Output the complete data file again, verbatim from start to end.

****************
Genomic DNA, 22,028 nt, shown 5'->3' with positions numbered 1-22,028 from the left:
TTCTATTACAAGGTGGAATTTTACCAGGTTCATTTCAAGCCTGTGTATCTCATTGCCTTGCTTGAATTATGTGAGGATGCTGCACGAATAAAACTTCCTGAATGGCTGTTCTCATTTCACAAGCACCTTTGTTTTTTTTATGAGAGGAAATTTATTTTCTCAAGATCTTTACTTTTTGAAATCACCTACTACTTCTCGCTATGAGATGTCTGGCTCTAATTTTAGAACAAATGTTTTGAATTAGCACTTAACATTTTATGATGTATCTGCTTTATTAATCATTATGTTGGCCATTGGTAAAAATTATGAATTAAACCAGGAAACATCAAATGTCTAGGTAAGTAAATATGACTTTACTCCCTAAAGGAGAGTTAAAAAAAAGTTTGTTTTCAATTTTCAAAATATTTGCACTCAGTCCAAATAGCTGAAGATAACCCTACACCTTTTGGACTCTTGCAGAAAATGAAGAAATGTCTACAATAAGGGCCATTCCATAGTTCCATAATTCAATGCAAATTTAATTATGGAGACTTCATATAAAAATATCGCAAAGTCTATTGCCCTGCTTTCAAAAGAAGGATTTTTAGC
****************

Genomic DNA, 22,028 nt, shown 5'->3' with positions numbered 1-22,028 from the left:
TTCTATTACAAGGTGGAATTTTACCAGGTTCATTTCAAGCCTGTGTATCTCATTGCCTTGCTTGAATTATGTGAGGATGCTGCACGAATAAAACTTCCTGAATGGCTGTTCTCATTTCACAAGCACCTTTGTTTTTTTTATGAGAGGAAATTTATTTTCTCAAGATCTTTACTTTTTGAAATCACCTACTACTTCTCGCTATGAGATGTCTGGCTCTAATTTTAGAACAAATGTTTTGAATTAGCACTTAACATTTTATGATGTATCTGCTTTATTAATCATTATGTTGGCCATTGGTAAAAATTATGAATTAAACCAGGAAACATCAAATGTCTAGGTAAGTAAATATGACTTTACTCCCTAAAGGAGAGTTAAAAAAAAGTTTGTTTTCAATTTTCAAAATATTTGCACTCAGTCCAAATAGCTGAAGATAACCCTACACCTTTTGGACTCTTGCAGAAAATGAAGAAATGTCTACAATAAGGGCCATTCCATAGTTCCATAATTCAATGCAAATTTAATTATGGAGACTTCATATAAAAATATCGCAAAGTCTATTGCCCTGCTTTCAAAAGAAGGATTTTTAGC